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Shipping Resilience: Strategic Planning for Coastal Community Resilience to Marine Transportation Risk

A catastrophic earthquake could disrupt marine transportation across coastal British Columbia, severely affecting supply chains to coastal communities and emergency response capabilities. This project seeks to better understand such risks and develop effective resilience strategies for different types of coastal communities. It inquires into how disaster events would likely affect ports, marine transportation routes, and the associated movement of people and resources in the emergency response phase, and what strategies would be effective to alleviate potential consequences.

Co-principal investigators on this project are David Bristow at the University of Victoria (infrastructure systems modeling), Ron Pelot and Floris Goerlandt at Dalhousie University (shipping risk), C. Lin and L. Zhou at the University of Victoria (port geotech and structural modeling), and Anne Goodchild at the University of Washington (shipping logistics).

This project aims to improve understanding of how coastal marine transportation systems would be disrupted in natural hazard events, how such disruption would impact coastal communities, and what strategies could effectively address this risk. Focusing on the movement of people and goods in the emergency response phase of a disaster, the study develops new tools, information, and risk assessments to support preparedness planning by local and provincial governments and the transportation sector. The research delivers: (1) workshops for engaging government and transport sector stakeholders; (2) a framework for assessing coastal community resilience to shipping disruption; (3) a simulation tool based on this framework; and (4) specific findings and recommendations for two case studies – a detailed analysis of catastrophic earthquake risk in British Columbia and exploratory analysis of hurricane risk in Atlantic Canada.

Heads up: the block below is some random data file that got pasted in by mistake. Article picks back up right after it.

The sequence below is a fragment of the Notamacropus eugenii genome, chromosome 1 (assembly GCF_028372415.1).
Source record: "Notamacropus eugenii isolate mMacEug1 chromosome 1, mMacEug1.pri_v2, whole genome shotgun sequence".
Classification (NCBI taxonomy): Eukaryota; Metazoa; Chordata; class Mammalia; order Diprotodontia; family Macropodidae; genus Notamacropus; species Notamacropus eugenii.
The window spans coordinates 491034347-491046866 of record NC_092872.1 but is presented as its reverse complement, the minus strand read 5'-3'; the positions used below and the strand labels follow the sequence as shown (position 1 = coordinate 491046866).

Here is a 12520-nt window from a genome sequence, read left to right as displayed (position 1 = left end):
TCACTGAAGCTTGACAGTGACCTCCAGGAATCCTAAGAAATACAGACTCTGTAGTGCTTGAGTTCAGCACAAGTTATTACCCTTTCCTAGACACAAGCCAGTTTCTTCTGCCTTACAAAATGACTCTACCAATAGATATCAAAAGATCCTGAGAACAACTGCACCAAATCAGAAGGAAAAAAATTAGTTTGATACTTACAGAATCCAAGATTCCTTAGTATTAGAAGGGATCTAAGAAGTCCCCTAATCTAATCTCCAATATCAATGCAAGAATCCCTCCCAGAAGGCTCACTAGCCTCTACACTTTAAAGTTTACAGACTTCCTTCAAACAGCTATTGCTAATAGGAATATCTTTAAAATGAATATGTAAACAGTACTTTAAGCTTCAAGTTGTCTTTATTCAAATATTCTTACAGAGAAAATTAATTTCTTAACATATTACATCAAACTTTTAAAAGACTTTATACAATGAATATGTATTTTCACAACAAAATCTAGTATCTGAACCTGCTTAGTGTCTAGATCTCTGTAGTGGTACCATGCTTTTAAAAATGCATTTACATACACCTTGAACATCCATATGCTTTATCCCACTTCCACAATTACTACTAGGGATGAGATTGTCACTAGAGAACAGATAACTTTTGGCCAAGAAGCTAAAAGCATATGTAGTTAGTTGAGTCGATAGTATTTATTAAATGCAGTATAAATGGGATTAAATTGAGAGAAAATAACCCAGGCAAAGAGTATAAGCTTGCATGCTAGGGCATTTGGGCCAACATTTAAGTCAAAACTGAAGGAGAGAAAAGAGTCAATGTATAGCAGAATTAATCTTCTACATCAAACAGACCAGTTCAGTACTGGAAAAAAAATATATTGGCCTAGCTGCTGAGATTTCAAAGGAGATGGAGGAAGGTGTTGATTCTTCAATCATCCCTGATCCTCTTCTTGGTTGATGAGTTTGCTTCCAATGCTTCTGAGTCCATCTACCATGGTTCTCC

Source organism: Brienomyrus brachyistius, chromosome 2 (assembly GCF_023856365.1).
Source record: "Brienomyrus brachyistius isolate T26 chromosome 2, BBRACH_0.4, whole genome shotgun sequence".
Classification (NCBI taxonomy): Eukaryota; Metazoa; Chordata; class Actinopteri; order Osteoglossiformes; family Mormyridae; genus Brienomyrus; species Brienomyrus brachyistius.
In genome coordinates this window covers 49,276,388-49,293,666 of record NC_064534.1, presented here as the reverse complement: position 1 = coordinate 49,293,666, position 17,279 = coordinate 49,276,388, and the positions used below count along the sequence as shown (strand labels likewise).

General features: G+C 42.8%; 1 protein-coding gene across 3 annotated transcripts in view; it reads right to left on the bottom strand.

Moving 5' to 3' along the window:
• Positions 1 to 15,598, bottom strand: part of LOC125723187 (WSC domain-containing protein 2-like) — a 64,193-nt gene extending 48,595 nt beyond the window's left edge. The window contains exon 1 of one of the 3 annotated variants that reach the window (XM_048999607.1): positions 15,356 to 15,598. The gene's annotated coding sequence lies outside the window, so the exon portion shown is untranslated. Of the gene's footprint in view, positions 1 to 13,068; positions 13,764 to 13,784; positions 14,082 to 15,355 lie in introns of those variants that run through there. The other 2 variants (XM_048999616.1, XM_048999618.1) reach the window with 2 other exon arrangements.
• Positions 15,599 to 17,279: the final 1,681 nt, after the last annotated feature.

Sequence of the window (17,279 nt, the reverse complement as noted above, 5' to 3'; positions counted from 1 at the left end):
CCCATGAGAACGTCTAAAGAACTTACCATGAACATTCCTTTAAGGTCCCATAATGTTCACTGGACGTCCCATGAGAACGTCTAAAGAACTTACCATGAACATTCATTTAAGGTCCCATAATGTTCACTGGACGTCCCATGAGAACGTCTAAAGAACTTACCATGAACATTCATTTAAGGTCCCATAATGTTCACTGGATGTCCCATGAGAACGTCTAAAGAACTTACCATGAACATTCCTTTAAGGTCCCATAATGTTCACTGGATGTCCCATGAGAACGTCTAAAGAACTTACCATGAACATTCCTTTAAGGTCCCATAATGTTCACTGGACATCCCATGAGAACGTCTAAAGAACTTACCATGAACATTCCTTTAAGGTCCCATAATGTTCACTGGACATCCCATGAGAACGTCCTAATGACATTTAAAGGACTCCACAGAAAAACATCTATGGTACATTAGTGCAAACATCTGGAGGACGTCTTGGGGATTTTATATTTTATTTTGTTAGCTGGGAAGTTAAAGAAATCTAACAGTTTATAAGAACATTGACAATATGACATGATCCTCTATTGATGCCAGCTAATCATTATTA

Lessons from Tests of Electronic Container Door Seals

Publication: Transportation Research Board 88th Annual Meeting
Publication Date: 2009
A series of field operational tests completed by Washington State over a 10-year period has shown that electronic container door seals (E-seals) can increase the efficiency and improve the security of containerized cargo movement. Universal use of E-seals, along with the associated infrastructure, could provide notable improvements in security, container tracking, and transaction cost reductions. Testing in ports, border facilities, and on roadways proved that E-Seal technology works: E-Seals can accurately and automatically report on container status at choke points, and the records can be accessed online to verify seal location, status (tampered or untampered), date, and time. However, a number of institutional barriers are likely to delay or even forestall the adoption of E-seals. A lack of standards is a major issue, since the E-seals available today use many different frequencies, hindering their applicability to international trade flows. A further barrier is the acceptability and cost of E-seals to the container industry. Routine use of seals would require new software linkages and container sealing procedures, which could slow acceptance. Disposable seals, which eliminate the need to recycle E-seals, are not common because they need to be produced in large quantities to be low cost. E-seals acceptable to the industry also need to be proved in a real world trade environment and need to be functionally simple to reduce routine operational problems. Compatibility with existing highway transponders systems might also promote E-seal acceptance, since containers could be tracked on the roadway system.



Authors: Dr. Ed McCormack, Mark Jensen, Al Hovde
Recommended Citation:
McCormack, E., Jensen, M., & Hovde, A. (2009). Lessons from Tests of Electronic Container Door Seals (No. 09-0821).